This poem sequence challenges the conception of Lucifers agency and Gods omnipotence, however, in its sixth poem, which explores the gaps left by Gods epochal silences and the ruptures caused by human agency. Seven of Lucifers eight poems address the events of the book of Genesis, poems in which Lucifer rehearses fundamental theological questions: the presence of evil or sin, the problem of faith, the capacity of a punishing God to forgive. Lucifer departs his line of questioning, which for all its inventive diction lacks an awareness of time past, in a stanza that alludes to biblical and much more recent history, however. Carolyn Forchés enigmatic proof of God, presented as an epigraph, inserts a contemporary voice into the poem sequences dialogue. It is followed by a description of evil that draws on images of mass destruction and poetic crisis:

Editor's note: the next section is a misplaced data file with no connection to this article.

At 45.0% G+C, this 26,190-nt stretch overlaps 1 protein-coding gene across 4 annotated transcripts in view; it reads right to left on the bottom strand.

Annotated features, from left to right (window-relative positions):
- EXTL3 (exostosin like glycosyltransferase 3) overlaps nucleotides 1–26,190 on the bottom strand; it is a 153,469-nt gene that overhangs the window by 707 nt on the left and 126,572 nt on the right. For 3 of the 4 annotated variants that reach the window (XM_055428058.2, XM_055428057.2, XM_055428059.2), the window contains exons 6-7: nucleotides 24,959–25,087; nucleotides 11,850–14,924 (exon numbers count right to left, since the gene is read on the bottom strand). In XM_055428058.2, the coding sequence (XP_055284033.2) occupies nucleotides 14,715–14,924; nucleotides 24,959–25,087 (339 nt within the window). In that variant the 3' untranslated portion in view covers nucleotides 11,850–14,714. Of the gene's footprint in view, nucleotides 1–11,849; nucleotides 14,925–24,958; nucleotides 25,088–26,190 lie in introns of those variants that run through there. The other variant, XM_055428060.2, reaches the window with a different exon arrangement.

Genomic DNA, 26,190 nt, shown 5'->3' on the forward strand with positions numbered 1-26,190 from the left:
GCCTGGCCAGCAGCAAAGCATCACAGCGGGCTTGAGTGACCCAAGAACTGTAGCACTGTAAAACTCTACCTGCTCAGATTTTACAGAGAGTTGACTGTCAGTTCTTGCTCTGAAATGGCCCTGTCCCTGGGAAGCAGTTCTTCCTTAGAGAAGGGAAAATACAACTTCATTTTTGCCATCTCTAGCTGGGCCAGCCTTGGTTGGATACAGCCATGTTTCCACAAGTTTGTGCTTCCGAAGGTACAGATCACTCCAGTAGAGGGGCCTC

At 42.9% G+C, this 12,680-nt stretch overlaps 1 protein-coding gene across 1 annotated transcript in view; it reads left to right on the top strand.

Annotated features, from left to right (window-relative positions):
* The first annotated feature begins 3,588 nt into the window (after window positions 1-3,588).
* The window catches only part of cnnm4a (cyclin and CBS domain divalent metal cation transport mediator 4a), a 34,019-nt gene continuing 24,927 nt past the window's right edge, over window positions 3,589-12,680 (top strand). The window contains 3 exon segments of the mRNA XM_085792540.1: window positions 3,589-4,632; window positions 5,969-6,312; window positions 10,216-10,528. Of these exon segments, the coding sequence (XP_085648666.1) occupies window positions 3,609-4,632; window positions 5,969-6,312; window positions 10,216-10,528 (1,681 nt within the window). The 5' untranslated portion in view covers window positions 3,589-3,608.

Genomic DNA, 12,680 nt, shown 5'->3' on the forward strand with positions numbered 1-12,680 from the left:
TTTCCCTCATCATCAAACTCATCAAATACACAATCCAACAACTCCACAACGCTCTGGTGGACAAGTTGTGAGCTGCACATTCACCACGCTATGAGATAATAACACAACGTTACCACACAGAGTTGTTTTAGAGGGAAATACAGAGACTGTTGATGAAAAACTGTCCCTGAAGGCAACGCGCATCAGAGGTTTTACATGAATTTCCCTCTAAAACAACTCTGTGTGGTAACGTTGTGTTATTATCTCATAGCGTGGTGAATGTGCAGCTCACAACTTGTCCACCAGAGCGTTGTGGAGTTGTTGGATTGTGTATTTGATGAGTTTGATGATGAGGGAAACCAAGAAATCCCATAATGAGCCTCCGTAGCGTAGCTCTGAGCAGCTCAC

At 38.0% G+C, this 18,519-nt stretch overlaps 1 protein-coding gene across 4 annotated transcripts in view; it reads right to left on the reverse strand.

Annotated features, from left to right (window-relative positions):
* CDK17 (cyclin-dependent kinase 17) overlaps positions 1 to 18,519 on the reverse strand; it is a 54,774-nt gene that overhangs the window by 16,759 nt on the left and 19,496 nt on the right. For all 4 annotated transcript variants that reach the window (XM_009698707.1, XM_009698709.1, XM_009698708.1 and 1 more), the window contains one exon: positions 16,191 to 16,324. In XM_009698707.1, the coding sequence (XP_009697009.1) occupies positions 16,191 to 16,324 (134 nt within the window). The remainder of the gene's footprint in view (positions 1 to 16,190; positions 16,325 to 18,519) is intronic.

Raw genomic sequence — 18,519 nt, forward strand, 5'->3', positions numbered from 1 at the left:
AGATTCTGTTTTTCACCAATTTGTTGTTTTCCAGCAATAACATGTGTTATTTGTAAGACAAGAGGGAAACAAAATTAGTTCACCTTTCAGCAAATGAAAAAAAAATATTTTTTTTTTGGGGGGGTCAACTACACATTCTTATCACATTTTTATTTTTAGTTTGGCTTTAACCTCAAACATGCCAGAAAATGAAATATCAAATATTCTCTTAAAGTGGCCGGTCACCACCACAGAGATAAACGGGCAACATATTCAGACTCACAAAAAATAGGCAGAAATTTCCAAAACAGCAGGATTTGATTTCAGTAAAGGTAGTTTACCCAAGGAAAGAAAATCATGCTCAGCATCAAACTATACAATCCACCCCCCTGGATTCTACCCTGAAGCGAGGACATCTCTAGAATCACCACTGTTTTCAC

the silence of God is God.
tell me, tell us why
in the confusion of a mountain
of babies stacked like cordwood,
of limbs walking away from each other,
of tongues bitten through
by the language of assault,
tell me, tell us why
You neither raised Your hand
nor turned away, tell us why
You watched the excommunication of
that world and You said nothing.